September, here at Macworld, is New iPhone Month: two weeks of rumour articles, followed by two hours of stress, followed by two weeks of buying guides. It's an exciting time but also, you know, horrific.
But this September, for the first time since 2011, is very likely to go by without a peep from Apple's phone department. Sure, we've got an event lined up for tonight, but the event's tagline, Time Flies, is one of many clues that the company will instead focus on the Apple Watch Series 6 and the cheap Apple Watch SE. We also think Apple will launch a couple of new iPads, and maybe the Apple One subscription bundle, but unless we and the rest of the pundit community are seriously wrong about this, the iPhone 12 will be conspicuous by its absence.
There are lots of reasons for this. The main one is purely practical: like all tech companies Apple has been hit hard by the coronavirus pandemic, with its Asian supply chain disrupted in the early days and many of its staff forced to work from home once the pandemic reached the US. In a rare public admission, Apple has said the iPhone 12 will be a few weeks late. It's just not ready yet.
Now, a few people have suggested that Apple might announce the iPhone 12 tonight but push back the onsale date instead. But this is a shaky policy.
Those in the know are putting off their iPhone purchases right now (as we've recommended) in the knowledge that new models are imminent; but not everyone knows this, and Apple is still making sales. Announce the iPhone 12 tonight, though, and that's over. In the window between a new iPhone being announced and it actually becoming available, sales would go through the floor.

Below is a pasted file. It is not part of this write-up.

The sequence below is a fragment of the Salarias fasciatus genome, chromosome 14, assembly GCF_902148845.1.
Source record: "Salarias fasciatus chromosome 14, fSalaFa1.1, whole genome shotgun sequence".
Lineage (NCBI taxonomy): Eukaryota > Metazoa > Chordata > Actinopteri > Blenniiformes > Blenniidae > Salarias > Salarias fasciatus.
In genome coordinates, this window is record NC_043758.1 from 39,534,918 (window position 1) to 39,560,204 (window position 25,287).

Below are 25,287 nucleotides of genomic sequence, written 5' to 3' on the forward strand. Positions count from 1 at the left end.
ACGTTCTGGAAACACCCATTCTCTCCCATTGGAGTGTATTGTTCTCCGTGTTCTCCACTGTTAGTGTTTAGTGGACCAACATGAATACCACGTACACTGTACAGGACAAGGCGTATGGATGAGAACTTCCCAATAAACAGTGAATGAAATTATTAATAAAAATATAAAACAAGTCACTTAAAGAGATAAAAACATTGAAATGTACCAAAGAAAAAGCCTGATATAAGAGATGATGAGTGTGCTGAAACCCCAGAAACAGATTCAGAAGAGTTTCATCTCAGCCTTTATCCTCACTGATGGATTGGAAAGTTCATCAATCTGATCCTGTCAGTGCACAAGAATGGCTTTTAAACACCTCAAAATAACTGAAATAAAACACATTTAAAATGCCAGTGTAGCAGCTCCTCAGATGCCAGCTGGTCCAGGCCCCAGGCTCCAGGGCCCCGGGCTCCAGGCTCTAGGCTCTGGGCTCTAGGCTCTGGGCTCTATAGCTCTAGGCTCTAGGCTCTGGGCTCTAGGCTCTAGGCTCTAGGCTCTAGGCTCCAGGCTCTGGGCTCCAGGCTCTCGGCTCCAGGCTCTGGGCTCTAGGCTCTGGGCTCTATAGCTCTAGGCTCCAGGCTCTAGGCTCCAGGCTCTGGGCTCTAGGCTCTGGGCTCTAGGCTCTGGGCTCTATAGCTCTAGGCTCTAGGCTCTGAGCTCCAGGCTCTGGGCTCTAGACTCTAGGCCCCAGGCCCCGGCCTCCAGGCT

(In previous years Apple has occasionally announced an iPhone but held back availability into October or November. But there was always something new to offer in the meantime: the iPhone 8 and 8 Plus while we waited for the iPhone X, and the XS and XS Max while we waited for the iPhone XR. Apple may yet adopt a staggered launch schedule, but it won't announce the new phones until at least one model is ready to ship.)
So the best policy is to let the hype build up a little longer among the cognoscenti, while officially declining to confirm to the general public that a new iPhone is about to drop. And we mean that about the hype: purely from a web traffic point of view, interest in the iPhone 12 shows no sign of tailing off. Pushing back the event until October means another two weeks of heavy media coverage.
Finally, there are no real downsides to holding multiple events this year. In a normal year, journalists and retail partners might grouse about making the pilgrimage to Cupertino twice (or even three times) in a month, and Apple would face multiple bills for organisation, transport, catering and so on. But in 2020 the events are all virtual, so it's just a question of sending out two sets of press releases, editing the video into two parts, and uploading two streams.
I might be wrong
This entire article is of course a massive hostage to fortune, and I should end by acknowledging the possibility that I'm wrong. Despite the litany of good reasons given above, and the near-universal consensus among leakers and analysts that the iPhone 12 won't arrive until October, there's always a chance.
The one person pushing this theory, really, is an anonymous 'Apple employee' (possibly nothing of the sort) who claims to be the source of multiple major leaks this year. AppleSeeder, as they refer to themselves, says the iPhone 12 will appear tonight, alongside new Apple Watches and iPads and the first Apple Silicon MacBook. And maybe it's worth pointing out that the AR gimmick in the invitations to tonight's event, which we've all assumed refers to the LiDAR scanner in the new iPad Air, could equally refer to the same feature in the iPhone 12.
Main image by Svetapple